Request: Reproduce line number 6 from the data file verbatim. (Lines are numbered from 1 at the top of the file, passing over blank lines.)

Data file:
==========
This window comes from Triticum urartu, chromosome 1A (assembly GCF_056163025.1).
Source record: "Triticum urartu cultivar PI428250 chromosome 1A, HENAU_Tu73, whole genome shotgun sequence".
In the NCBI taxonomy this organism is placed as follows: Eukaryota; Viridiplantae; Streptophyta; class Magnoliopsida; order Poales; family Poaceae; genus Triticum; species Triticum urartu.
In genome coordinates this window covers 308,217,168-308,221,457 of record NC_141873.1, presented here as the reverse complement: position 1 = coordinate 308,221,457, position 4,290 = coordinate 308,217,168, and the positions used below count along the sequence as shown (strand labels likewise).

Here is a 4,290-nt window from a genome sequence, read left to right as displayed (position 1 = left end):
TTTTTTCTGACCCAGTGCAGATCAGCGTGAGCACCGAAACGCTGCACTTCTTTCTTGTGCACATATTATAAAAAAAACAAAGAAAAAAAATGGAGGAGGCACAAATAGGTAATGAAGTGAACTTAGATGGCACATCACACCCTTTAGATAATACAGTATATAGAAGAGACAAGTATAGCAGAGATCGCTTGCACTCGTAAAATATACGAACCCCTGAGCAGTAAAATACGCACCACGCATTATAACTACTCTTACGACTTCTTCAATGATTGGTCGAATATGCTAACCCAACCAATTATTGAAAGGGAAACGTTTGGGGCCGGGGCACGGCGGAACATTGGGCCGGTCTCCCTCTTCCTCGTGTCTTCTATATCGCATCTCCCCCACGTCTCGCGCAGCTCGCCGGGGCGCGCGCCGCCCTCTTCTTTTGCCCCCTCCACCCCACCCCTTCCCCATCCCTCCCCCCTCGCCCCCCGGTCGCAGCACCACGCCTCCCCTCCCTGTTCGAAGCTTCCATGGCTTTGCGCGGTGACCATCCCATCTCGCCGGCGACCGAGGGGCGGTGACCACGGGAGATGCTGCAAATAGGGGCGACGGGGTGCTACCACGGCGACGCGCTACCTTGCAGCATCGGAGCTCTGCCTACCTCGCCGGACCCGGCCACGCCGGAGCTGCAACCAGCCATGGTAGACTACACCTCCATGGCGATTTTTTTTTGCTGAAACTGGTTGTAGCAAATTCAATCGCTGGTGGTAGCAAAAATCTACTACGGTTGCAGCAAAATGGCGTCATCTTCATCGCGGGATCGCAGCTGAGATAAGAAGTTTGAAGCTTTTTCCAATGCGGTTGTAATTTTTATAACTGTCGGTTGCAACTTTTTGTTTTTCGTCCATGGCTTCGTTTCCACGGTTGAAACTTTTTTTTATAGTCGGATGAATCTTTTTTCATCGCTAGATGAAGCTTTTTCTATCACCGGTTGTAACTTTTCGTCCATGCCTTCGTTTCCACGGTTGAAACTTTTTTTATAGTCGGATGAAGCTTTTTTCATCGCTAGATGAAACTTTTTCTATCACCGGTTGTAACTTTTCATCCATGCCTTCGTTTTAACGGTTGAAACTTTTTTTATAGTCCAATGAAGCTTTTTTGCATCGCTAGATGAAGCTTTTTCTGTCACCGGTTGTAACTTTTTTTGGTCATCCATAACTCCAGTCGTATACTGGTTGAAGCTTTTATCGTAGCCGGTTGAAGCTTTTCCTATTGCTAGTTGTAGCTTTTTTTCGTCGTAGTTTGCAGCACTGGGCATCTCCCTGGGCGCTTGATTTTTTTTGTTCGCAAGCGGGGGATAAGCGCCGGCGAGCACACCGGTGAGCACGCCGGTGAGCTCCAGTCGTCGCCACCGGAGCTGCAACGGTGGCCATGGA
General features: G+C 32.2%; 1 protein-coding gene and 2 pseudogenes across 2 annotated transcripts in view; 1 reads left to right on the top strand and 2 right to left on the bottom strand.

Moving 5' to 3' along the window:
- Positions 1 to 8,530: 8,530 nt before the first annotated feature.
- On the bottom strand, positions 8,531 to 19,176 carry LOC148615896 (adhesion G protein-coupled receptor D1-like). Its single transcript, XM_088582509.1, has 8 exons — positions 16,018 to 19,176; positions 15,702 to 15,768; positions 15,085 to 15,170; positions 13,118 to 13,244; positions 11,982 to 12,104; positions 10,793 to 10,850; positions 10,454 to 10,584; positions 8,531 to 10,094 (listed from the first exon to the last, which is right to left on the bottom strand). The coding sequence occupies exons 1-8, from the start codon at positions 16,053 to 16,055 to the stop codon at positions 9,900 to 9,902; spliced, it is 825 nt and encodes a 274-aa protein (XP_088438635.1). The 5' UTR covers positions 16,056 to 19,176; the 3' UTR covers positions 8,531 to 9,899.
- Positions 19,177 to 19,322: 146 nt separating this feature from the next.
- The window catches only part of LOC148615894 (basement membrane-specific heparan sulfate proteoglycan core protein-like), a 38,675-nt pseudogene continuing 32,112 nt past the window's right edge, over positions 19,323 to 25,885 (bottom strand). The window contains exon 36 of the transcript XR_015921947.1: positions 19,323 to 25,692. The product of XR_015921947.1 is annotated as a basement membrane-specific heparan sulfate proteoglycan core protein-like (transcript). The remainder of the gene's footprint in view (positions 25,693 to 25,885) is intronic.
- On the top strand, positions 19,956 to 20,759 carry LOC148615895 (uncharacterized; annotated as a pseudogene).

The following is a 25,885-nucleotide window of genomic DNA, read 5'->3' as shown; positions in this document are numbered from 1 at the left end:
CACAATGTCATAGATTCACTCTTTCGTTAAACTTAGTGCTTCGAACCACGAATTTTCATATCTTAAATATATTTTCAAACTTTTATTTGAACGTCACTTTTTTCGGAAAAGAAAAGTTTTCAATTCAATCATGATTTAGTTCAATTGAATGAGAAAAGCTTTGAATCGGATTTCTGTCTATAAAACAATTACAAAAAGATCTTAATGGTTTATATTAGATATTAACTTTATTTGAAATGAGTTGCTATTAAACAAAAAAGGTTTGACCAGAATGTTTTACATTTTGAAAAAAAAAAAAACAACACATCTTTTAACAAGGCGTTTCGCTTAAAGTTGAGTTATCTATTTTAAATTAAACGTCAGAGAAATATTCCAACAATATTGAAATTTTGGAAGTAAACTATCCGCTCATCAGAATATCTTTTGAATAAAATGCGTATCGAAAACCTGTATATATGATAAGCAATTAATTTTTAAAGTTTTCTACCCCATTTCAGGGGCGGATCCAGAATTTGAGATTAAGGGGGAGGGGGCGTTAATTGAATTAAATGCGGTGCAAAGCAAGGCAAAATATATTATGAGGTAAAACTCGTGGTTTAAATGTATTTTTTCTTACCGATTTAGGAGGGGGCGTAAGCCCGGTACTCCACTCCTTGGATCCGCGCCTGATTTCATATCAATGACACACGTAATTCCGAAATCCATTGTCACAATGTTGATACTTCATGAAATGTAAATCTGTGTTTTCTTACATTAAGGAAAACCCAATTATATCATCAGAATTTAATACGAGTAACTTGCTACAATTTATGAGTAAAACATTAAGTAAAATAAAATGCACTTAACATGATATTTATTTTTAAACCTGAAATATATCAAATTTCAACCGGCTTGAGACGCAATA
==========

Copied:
TTTTTTCTGACCCAGTGCAGATCAGCGTGAGCACCGAAACGCTGCACTTCTTTCTTGTGCACATATTATAAAAAAAACAAAGAAAAAAAATGGAGGAGGCACAAATAGGTAATGAAGTGAACTTAGATGGCACATCACACCCTTTAGATAATACAGTATATAGAAGAGACAAGTATAGCAGAGATCGCTTGCACTCGTAAAATATACGAACCCCTGAGCAGTAAAATACGCACCACGCATTATAACTACTCTTACGACTTCTTCAATGATTGGTCGAATATGCTAACCCAACCAATTATTGAAAGGGAAACGTTTGGGGCCGGGGCACGGCGGAACATTGGGCCGGTCTCCCTCTTCCTCGTGTCTTCTATATCGCATCTCCCCCACGTCTCGCGCAGCTCGCCGGGGCGCGCGCCGCCCTCTTCTTTTGCCCCCTCCACCCCACCCCTTCCCCATCCCTCCCCCCTCGCCCCCCGGTCGCAGCACCACGCCTCCCCTCCCTGTTCGAAGCTTCCATGGCTTTGCGCGGTGACCATCCCATCTCGCCGGCGACCGAGGGGCGGTGACCACGGGAGATGCTGCAAATAGGGGCGACGGGGTGCTACCACGGCGACGCGCTACCTTGCAGCATCGGAGCTCTGCCTACCTCGCCGGACCCGGCCACGCCGGAGCTGCAACCAGCCATGGTAGACTACACCTCCATGGCGATTTTTTTTTGCTGAAACTGGTTGTAGCAAATTCAATCGCTGGTGGTAGCAAAAATCTACTACGGTTGCAGCAAAATGGCGTCATCTTCATCGCGGGATCGCAGCTGAGATAAGAAGTTTGAAGCTTTTTCCAATGCGGTTGTAATTTTTATAACTGTCGGTTGCAACTTTTTGTTTTTCGTCCATGGCTTCGTTTCCACGGTTGAAACTTTTTTTTATAGTCGGATGAATCTTTTTTCATCGCTAGATGAAGCTTTTTCTATCACCGGTTGTAACTTTTCGTCCATGCCTTCGTTTCCACGGTTGAAACTTTTTTTATAGTCGGATGAAGCTTTTTTCATCGCTAGATGAAACTTTTTCTATCACCGGTTGTAACTTTTCATCCATGCCTTCGTTTTAACGGTTGAAACTTTTTTTATAGTCCAATGAAGCTTTTTTGCATCGCTAGATGAAGCTTTTTCTGTCACCGGTTGTAACTTTTTTTGGTCATCCATAACTCCAGTCGTATACTGGTTGAAGCTTTTATCGTAGCCGGTTGAAGCTTTTCCTATTGCTAGTTGTAGCTTTTTTTCGTCGTAGTTTGCAGCACTGGGCATCTCCCTGGGCGCTTGATTTTTTTTGTTCGCAAGCGGGGGATAAGCGCCGGCGAGCACACCGGTGAGCACGCCGGTGAGCTCCAGTCGTCGCCACCGGAGCTGCAACGGTGGCCATGGA